Feast your eyes on a fake Martian iguana — and a brand-new panorama

Image: Martian iguana
This Martian "iguana," with its face pointing to the left and its tail pointing to the right, is actually a rock imaged by NASA's Curiosity rover on Jan. 10. The brightness and contrast have been adjusted to bring out detail.

Remember the Mars rat? That's the Red Planet rock that looked like a rodent and ended up going viral. Now there's a new addition to the mineral menagerie: the Martian iguana.

Like the rat, the iguana presents an prankish example of pareidolia — that is, our ability to construct patterns out of ambiguous visual stimuli. Mars seems to be a particularly fertile field for pareidolia, offering curiosities ranging from the Face on Mars to the Martian mermaid.

NASA's Curiosity rover has spotted several such sights since landing on the Red Planet in August 2012 — including the rat and the iguana.

Like the rat, the iguana is getting a publicity push from Scott Waring of UFO Sightings Daily. "To say it's just a rock would be very closed-minded to the evidence at hand," he deadpanned in his Nov. 6 posting about the picture.

Image: Martian iguana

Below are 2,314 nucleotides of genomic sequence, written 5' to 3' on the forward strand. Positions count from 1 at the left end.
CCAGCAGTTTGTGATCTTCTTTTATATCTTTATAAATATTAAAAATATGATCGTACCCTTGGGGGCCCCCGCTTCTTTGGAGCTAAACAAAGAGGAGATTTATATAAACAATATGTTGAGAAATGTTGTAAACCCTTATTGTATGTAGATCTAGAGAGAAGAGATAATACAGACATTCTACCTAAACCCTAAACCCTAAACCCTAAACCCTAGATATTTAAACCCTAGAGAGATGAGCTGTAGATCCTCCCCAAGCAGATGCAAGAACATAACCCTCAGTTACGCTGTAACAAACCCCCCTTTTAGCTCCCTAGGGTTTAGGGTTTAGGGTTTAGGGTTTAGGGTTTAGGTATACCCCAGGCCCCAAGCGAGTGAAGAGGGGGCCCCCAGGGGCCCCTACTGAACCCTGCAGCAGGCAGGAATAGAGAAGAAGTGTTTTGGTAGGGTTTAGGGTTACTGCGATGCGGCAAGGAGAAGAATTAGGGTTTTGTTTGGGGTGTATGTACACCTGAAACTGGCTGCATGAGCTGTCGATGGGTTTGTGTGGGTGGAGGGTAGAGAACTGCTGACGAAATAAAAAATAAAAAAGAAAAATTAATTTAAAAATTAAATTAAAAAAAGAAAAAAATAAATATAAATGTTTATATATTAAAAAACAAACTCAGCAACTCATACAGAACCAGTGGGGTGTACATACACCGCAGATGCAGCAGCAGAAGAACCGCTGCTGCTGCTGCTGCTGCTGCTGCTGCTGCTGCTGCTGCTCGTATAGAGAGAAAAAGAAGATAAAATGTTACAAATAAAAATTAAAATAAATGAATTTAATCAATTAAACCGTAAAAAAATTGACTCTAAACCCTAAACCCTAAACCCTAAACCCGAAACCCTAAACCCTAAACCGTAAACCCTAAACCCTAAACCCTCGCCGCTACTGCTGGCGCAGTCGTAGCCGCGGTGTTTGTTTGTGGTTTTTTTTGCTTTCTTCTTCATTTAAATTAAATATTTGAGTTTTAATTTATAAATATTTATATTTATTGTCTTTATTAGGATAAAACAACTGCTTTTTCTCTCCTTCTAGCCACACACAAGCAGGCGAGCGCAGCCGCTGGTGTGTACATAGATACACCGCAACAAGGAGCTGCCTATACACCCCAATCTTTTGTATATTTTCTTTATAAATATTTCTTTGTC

This image puts the Martian "iguana" in broader context. Do you see it?

Judge for yourself by checking out the original pictures on NASA's website for the Curiosity mission. While you're browsing around, you just might find more curiosities for the Mars menagerie. But don't stop there: Visit the 360cities website as well for a fresh 360-degree interactive panorama of Curiosity's surroundings.

The six-wheeled rover is in the midst of a months-long trek to Mount Sharp, a 3-mile-high (5-kilometer-high) peak within Gale Crater. Last week, Curiosity experienced an unexpected software reboot that sparked some concern, but the mission team is returning the rover to normal operations.

On the 360cities site, panorama artist Andrew Bodrov shows what the rover saw near a Martian outcrop known as Cooperstown on Oct. 28, which was the 437th Martian day of Curiosity's $2.5 billion mission. Mount Sharp, also known as Aeolis Mons, looms large on the horizon.

Bodrov said the zoomable, clickable panorama incorporates views captured by Curiosity's 34-millimeter MastCam. "The mosaic, which stretches about 30,000 pixels width, includes 101 images taken on Sol 437," he wrote. You'll also find links to his previous interactive 360-degree panoramas. And if that's not enough, revisit the Jet Propulsion Laboratory's billion-pixel view from Curiosity.

Image: Mars panorama
An interactive panorama shows Curiosity with Mount Sharp in the background.

More about Mars:

Tip o' the log to The Huffington Post.

Alan Boyle is's science editor. Connect with the Cosmic Log community by "liking" the NBC News Science Facebook page, following @b0yle on Twitter and adding +Alan Boyle to your Google+ circles. To keep up with's stories about science and space, sign up for the Tech & Science newsletter, delivered to your email in-box every weekday. You can also check out "The Case for Pluto," my book about the controversial dwarf planet and the search for new worlds.